Shrine Gardens

THE GARDENS of the Shrine of Our Lady of Walsingham have always played an important part in the pilgrimage programme whether for processions of Our Lady or the Blessed Sacrament, for outdoor services using the garden altar, or as a quiet space for meditation and reflection. The gardens were originally laid out in the 1930’s and developed as the Shrine Church grew in size and the number of pilgrims increased. By the year 2000 much of the original planting and planning had been lost - hedges which had been intended to be knee-height were now well over six foot. Vistas had become obscured and much of the planting had become haphazard and stop-gap.

In 2004 the Guardians approved the garden scheme you see today, which was designed by Tessa Hobbs. Her brief was to make the space more open and dynamic, to create a garden which drew pilgrims and visitors into the Shrine, rather than turning them away with high hedges and paths leading nowhere. Colour and smell was to play a crucial part in the overall planting and changing levels would add dynamism. Thrown into the mix was the need to anticipate the landscape needs of the new building, The Milner Wing, to provide an effective processional route and to provide seating areas.

The Main Garden

Work started on the Main Garden in November 2004 and was finished by early summer 2005. The Calvary (with the three crosses) was retained but dramatically ‘heightened’ by dropping the levels all around it. Many tons of earth were shifted and apart from the Calvary the only things that remained in place were the Stations of the Cross. Lawns bordered with lavender and roses are bisected by the Serpentine Path with its flanking beds of a constantly moving drift of flowers and grasses – in gentle shades ranging through the spectrum from soft greens and whites through yellows, blues, purples and pinks to magenta.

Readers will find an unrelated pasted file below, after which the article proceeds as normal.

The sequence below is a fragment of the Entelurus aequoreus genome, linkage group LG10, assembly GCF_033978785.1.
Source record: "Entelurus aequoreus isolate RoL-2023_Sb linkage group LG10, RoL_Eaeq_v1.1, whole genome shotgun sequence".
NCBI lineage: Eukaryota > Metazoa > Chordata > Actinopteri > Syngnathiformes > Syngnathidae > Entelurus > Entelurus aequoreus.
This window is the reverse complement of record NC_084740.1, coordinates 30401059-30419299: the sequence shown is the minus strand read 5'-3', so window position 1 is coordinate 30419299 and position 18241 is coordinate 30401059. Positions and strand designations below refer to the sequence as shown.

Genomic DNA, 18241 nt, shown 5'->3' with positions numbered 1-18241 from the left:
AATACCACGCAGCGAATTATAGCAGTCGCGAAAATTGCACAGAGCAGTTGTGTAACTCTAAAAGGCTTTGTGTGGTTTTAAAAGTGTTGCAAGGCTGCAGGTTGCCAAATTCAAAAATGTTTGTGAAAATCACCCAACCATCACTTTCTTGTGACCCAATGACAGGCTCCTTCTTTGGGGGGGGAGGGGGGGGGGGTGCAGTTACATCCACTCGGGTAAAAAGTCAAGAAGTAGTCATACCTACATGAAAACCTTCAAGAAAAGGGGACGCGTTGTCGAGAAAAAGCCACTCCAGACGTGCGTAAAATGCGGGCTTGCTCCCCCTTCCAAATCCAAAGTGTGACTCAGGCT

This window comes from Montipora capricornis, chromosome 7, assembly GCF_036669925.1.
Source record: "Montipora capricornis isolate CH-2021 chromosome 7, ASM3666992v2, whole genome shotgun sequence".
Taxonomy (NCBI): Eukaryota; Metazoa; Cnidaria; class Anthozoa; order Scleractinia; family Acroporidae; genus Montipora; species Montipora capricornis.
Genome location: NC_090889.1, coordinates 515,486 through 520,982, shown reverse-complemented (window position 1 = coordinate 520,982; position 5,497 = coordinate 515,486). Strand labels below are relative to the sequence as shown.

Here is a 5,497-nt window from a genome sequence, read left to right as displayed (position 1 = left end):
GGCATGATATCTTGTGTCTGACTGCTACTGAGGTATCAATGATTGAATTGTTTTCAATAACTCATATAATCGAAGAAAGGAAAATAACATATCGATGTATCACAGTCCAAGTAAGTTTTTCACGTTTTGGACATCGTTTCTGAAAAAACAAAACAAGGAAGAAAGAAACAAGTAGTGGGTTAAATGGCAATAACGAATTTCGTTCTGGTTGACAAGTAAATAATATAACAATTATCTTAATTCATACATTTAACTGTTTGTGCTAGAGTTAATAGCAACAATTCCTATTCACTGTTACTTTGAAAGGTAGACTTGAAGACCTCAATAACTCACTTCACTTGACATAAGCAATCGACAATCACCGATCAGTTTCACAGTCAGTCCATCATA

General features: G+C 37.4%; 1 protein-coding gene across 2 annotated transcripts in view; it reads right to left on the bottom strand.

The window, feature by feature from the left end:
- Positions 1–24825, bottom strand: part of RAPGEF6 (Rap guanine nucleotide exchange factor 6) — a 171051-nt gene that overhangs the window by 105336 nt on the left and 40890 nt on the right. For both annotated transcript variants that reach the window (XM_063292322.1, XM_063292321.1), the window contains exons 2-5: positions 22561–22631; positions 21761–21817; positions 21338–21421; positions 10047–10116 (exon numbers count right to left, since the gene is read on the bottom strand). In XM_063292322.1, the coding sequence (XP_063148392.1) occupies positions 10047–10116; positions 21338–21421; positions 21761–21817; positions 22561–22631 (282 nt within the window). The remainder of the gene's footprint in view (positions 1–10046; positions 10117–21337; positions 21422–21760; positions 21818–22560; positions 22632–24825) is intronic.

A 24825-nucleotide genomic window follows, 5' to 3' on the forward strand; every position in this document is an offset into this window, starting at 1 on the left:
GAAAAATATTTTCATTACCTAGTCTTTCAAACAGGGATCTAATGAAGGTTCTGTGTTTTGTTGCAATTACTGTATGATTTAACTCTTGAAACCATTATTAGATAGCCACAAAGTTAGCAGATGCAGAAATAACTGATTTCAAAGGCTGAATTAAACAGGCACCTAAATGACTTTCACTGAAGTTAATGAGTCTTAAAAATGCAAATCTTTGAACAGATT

The Pool Garden, adjacent to the Shrine Church was constructed at the same time. The intention was to create an area of calm - the splash of water, the scent of roses and lavender - for pilgrims before they visit the Holy House.

In front of Stella Maris House a medieval style Physic Garden was created with woven willow edgings to the geometric beds which were filled with herbs. Alas, being north facing, there was a lack of sun and so this area has been adapted as a outdoor sitting area with formal box edged beds filled with Rosa gallica ‘Versicolor and Rosa gallica, both known as the ‘Apothecary’s rose. They only flower once but are well worth it when they do!

The Quiet Garden - which is entered through the Shrine Church - was constructed in 2006. This area, containing Stations of the Cross 1 and 2 had long been neglected. Indeed the southern part was more like a waste land! Here another pool was created containing water plants and sunny seating.

The Serpentine Path

The Serpentine Path has become a much loved feature of the Shrine gardens in a very short time. Regular visitors are amazed at the way the flowering imperceptibly shades from spring to summer, to autumn, then winter. There is never a dull or uninteresting moment. Spring hyacinths and tulips followed by irises give way to grasses and euphorbia, followed by daisies, oregano and lilies, campanula and Japanese anemones and agapanthus – to name but a few - a constant glimmer of colour, scent and movement. When used for processions the path adds a new dimension to singing by candlelight - and enables groups of pilgrims to see and smile at each other as they wend their way around the curves.